All eyes on Teddy Bridgewater in Vikings practice, but entire quarterback situation worth watching
Teddy Bridgewater returned to the practice field for the first time in 13½ months, his every move followed by a phalanx of cameras during the brief open portion of Vikings practice. The man for whom the Vikings traded after Bridgewater’s injury — Sam Bradford — was away from the field for the fourth consecutive practice, working to rehab his own left knee issues.
While Bridgewater begins his return, and Bradford stands a chance of missing another game, the Vikings dutifully prepared for another week with the quarterback battery they’ve used for three of their four victories: Case Keenum, the man they’d signed to a one-year deal to be Bradford’s backup, and Kyle Sloter, the passer they gave $340,000 to join their practice squad in September.
And meanwhile, the Vikings are 4-2, tied for first place in the NFC North. Got all that?
Such is life with the quarterback situation in Minnesota, which is at once among the division’s most intriguing and its most stable. Bradford’s future is unknown, given the amount of time he’s missed after twisting his twice-repaired left knee in Week 1, and Bridgewater needs to get in some “uncontrolled environments” in practice before the Vikings put him back in a game, coach Mike Zimmer said.
“He’s probably not going to play this week, so we need to put the brakes on things a little bit,” Zimmer said.
The Vikings have that luxury to some degree, given what Keenum has done for them so far this season. The 29-year-old has completed 64.2 percent of his passes in 4½ games of work, throwing five touchdowns against one interception. While he might not be the long-term answer at the position, he’s afforded the Vikings some semblance of normalcy.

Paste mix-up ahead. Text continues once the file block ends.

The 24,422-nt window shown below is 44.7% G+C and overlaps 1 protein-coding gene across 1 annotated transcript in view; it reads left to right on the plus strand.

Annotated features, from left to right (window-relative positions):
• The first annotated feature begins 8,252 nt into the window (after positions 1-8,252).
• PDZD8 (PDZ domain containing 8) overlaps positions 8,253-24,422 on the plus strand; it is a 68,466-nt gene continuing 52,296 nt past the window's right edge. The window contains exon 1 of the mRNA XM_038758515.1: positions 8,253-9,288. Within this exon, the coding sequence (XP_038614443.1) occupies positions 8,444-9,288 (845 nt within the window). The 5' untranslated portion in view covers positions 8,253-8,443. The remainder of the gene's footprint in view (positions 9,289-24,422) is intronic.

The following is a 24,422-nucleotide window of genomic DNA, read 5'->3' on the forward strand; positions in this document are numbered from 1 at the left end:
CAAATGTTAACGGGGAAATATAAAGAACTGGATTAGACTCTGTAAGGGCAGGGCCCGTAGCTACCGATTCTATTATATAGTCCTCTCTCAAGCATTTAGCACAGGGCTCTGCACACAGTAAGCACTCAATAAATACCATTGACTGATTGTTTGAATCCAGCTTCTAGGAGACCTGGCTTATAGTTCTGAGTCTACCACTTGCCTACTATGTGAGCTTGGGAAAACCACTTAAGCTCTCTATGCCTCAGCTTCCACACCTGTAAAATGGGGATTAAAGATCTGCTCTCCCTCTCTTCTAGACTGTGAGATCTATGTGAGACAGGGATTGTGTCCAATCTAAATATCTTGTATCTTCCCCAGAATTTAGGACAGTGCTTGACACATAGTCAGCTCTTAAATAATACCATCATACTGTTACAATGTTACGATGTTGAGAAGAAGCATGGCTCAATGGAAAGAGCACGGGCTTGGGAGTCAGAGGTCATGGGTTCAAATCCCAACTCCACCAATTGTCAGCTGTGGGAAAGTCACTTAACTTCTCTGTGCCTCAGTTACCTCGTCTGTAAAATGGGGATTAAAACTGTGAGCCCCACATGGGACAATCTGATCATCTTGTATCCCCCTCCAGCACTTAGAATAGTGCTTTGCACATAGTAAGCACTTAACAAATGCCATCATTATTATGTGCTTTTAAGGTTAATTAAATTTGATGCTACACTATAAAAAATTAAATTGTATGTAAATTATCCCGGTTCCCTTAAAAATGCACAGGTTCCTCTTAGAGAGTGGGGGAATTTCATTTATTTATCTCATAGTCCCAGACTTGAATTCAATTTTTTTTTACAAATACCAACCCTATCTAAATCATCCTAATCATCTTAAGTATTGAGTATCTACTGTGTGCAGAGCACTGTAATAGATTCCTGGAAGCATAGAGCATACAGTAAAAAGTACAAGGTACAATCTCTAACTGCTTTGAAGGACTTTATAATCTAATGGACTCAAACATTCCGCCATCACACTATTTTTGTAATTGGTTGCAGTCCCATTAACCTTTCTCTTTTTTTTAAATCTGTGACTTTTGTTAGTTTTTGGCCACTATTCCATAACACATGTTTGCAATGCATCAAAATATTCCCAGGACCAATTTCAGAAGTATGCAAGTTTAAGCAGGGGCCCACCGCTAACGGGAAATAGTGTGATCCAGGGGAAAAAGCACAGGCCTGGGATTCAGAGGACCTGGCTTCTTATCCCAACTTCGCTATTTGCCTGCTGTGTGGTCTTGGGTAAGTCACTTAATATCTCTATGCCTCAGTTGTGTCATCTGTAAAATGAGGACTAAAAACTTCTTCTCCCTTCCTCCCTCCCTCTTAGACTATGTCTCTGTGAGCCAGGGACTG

“Case has been a starter, has been a backup, so he knows his role really well,” quarterbacks coach Kevin Stefanski said. “This NFL, things change in an instant. He’s just been so prepared. I’m so impressed by watching how he prepares each way, regardless of whether he’s the starter or not. As a backup, it’s life in the big city: You don’t get any reps, and then you’re playing on Sunday. But that’s the role that he plays.”
The Vikings went into Bridgewater’s return preaching patience, with a plan to bring the quarterback along slowly. There won’t be many first-team snaps for him, at least initially, as the team affords most of that work to the starter for the upcoming game. He did, though, do some first-team work Wednesday and showed no limitations. A team source said Bridgewater “was out there doing everything.”
Eventually, Zimmer said, the Vikings need to see how Bridgewater can move around and protect himself from a free rusher coming at him.
While working on his mechanics during his rehab, Bridgewater has done everything he can to ingest the Vikings offense away from practice. Stefanski said the quarterback has been in every meeting with the position group, while using tools such as the Vikings’ virtual reality technology to simulate some of the practice work he’s not getting on the field.
“I think it can really help, because it’s just reps that you can’t get,” Stefanski said. “It’s just replicating a rep. Some [players] gravitate toward it more than others, so I let them kind of choose how much it supplements their week.”
Bradford, Stefanski said, “is doing everything in his power to get back.” Zimmer nodded when asked if Bradford was in the building Wednesday. The quarterback’s trips to get a second opinion on his knee and to see specialists have kept him out of some of the Vikings’ study sessions, but Stefanski said, “When we get him back, we’re going to bring him up to speed as quickly as we possibly can.”
At present, the Vikings’ quarterbacks room has two former first-rounders who have played a combined six quarters this season, and two undrafted free agents who have helped steady things in the meantime. It’s a bit hectic, but then, the Vikings are no strangers to a hectic quarterback situation.
“Any coach, in any meeting room in the NFL, deals with injuries, transactions,” Stefanski said. “You have a practice squad kid in, and then he leaves. You have a free agent, you have a tryout guy. That’s life in the National Football League. I know this year, and the pieces we’ve had in and out, may seem to the outside like that’s hard, but it’s kind of life in our world and what we deal with.”